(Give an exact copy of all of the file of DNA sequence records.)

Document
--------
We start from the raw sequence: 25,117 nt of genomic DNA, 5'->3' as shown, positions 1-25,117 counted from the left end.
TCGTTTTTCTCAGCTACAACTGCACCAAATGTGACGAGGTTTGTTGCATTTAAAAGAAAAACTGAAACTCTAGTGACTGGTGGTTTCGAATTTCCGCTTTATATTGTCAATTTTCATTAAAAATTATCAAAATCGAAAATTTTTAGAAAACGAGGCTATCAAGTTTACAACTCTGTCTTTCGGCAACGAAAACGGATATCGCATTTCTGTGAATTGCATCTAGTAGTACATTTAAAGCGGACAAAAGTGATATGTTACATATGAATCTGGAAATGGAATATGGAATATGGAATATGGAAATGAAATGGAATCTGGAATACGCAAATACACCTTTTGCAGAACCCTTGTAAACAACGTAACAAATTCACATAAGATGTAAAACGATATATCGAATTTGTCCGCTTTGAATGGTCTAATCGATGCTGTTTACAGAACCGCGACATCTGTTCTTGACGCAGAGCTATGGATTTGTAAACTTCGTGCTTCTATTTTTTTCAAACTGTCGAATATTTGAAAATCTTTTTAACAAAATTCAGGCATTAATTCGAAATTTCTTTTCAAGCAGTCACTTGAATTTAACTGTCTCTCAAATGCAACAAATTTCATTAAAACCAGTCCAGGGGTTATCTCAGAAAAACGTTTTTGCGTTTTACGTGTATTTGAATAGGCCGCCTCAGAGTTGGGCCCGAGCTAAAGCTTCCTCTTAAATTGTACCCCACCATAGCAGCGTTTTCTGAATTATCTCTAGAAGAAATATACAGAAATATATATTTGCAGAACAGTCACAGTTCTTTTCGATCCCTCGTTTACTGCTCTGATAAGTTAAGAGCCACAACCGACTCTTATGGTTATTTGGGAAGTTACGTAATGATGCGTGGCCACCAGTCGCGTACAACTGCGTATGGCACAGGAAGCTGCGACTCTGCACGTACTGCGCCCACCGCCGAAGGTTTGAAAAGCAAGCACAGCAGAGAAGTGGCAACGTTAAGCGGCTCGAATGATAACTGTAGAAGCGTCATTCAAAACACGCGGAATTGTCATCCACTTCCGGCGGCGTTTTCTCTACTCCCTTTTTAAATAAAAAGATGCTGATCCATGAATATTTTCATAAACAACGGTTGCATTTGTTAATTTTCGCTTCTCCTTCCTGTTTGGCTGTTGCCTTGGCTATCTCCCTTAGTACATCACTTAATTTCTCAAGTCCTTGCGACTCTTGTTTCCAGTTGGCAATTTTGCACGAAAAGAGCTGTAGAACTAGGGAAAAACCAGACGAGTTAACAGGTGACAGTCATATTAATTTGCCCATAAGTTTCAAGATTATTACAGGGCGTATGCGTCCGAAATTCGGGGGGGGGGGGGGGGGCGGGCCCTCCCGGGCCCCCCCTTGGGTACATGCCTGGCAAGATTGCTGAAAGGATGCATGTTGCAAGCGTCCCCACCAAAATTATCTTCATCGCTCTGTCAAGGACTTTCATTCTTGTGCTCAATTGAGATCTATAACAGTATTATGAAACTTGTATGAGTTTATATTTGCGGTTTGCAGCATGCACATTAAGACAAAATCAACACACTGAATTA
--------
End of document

We start from the raw sequence: 25,117 nt of genomic DNA, 5'->3' as shown, positions 1-25,117 counted from the left end.
TCGTTTTTCTCAGCTACAACTGCACCAAATGTGACGAGGTTTGTTGCATTTAAAAGAAAAACTGAAACTCTAGTGACTGGTGGTTTCGAATTTCCGCTTTATATTGTCAATTTTCATTAAAAATTATCAAAATCGAAAATTTTTAGAAAACGAGGCTATCAAGTTTACAACTCTGTCTTTCGGCAACGAAAACGGATATCGCATTTCTGTGAATTGCATCTAGTAGTACATTTAAAGCGGACAAAAGTGATATGTTACATATGAATCTGGAAATGGAATATGGAATATGGAATATGGAAATGAAATGGAATCTGGAATACGCAAATACACCTTTTGCAGAACCCTTGTAAACAACGTAACAAATTCACATAAGATGTAAAACGATATATCGAATTTGTCCGCTTTGAATGGTCTAATCGATGCTGTTTACAGAACCGCGACATCTGTTCTTGACGCAGAGCTATGGATTTGTAAACTTCGTGCTTCTATTTTTTTCAAACTGTCGAATATTTGAAAATCTTTTTAACAAAATTCAGGCATTAATTCGAAATTTCTTTTCAAGCAGTCACTTGAATTTAACTGTCTCTCAAATGCAACAAATTTCATTAAAACCAGTCCAGGGGTTATCTCAGAAAAACGTTTTTGCGTTTTACGTGTATTTGAATAGGCCGCCTCAGAGTTGGGCCCGAGCTAAAGCTTCCTCTTAAATTGTACCCCACCATAGCAGCGTTTTCTGAATTATCTCTAGAAGAAATATACAGAAATATATATTTGCAGAACAGTCACAGTTCTTTTCGATCCCTCGTTTACTGCTCTGATAAGTTAAGAGCCACAACCGACTCTTATGGTTATTTGGGAAGTTACGTAATGATGCGTGGCCACCAGTCGCGTACAACTGCGTATGGCACAGGAAGCTGCGACTCTGCACGTACTGCGCCCACCGCCGAAGGTTTGAAAAGCAAGCACAGCAGAGAAGTGGCAACGTTAAGCGGCTCGAATGATAACTGTAGAAGCGTCATTCAAAACACGCGGAATTGTCATCCACTTCCGGCGGCGTTTTCTCTACTCCCTTTTTAAATAAAAAGATGCTGATCCATGAATATTTTCATAAACAACGGTTGCATTTGTTAATTTTCGCTTCTCCTTCCTGTTTGGCTGTTGCCTTGGCTATCTCCCTTAGTACATCACTTAATTTCTCAAGTCCTTGCGACTCTTGTTTCCAGTTGGCAATTTTGCACGAAAAGAGCTGTAGAACTAGGGAAAAACCAGACGAGTTAACAGGTGACAGTCATATTAATTTGCCCATAAGTTTCAAGATTATTACAGGGCGTATGCGTCCGAAATTCGGGGGGGGGGGGGGGGGCGGGCCCTCCCGGGCCCCCCCTTGGGTACATGCCTGGCAAGATTGCTGAAAGGATGCATGTTGCAAGCGTCCCCACCAAAATTATCTTCATCGCTCTGTCAAGGACTTTCATTCTTGTGCTCAATTGAGATCTATAACAGTATTATGAAACTTGTATGAGTTTATATTTGCGGTTTGCAGCATGCACATTAAGACAAAATCAACACACTGAATTA